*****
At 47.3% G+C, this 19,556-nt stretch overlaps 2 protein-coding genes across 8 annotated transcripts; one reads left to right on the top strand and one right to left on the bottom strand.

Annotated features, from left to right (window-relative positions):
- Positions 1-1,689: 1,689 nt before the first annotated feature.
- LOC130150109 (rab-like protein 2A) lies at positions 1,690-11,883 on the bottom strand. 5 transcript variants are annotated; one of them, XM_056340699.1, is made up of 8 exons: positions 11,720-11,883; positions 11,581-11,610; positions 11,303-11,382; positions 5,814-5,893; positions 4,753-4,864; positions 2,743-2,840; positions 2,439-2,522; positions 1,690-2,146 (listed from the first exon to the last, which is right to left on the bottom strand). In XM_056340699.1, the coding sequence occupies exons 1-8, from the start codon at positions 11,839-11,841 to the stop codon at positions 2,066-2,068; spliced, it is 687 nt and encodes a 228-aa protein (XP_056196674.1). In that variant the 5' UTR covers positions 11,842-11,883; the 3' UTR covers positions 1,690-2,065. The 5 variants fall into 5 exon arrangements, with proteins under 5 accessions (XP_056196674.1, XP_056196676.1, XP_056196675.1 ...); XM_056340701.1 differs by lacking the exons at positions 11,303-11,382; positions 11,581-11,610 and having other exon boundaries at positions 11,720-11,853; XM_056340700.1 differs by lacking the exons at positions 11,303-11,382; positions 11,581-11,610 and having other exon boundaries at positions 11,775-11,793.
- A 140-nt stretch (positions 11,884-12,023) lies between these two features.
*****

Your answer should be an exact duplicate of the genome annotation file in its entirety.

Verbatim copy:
At 47.3% G+C, this 19,556-nt stretch overlaps 2 protein-coding genes across 8 annotated transcripts; one reads left to right on the top strand and one right to left on the bottom strand.

Annotated features, from left to right (window-relative positions):
- Positions 1-1,689: 1,689 nt before the first annotated feature.
- LOC130150109 (rab-like protein 2A) lies at positions 1,690-11,883 on the bottom strand. 5 transcript variants are annotated; one of them, XM_056340699.1, is made up of 8 exons: positions 11,720-11,883; positions 11,581-11,610; positions 11,303-11,382; positions 5,814-5,893; positions 4,753-4,864; positions 2,743-2,840; positions 2,439-2,522; positions 1,690-2,146 (listed from the first exon to the last, which is right to left on the bottom strand). In XM_056340699.1, the coding sequence occupies exons 1-8, from the start codon at positions 11,839-11,841 to the stop codon at positions 2,066-2,068; spliced, it is 687 nt and encodes a 228-aa protein (XP_056196674.1). In that variant the 5' UTR covers positions 11,842-11,883; the 3' UTR covers positions 1,690-2,065. The 5 variants fall into 5 exon arrangements, with proteins under 5 accessions (XP_056196674.1, XP_056196676.1, XP_056196675.1 ...); XM_056340701.1 differs by lacking the exons at positions 11,303-11,382; positions 11,581-11,610 and having other exon boundaries at positions 11,720-11,853; XM_056340700.1 differs by lacking the exons at positions 11,303-11,382; positions 11,581-11,610 and having other exon boundaries at positions 11,775-11,793.
- A 140-nt stretch (positions 11,884-12,023) lies between these two features.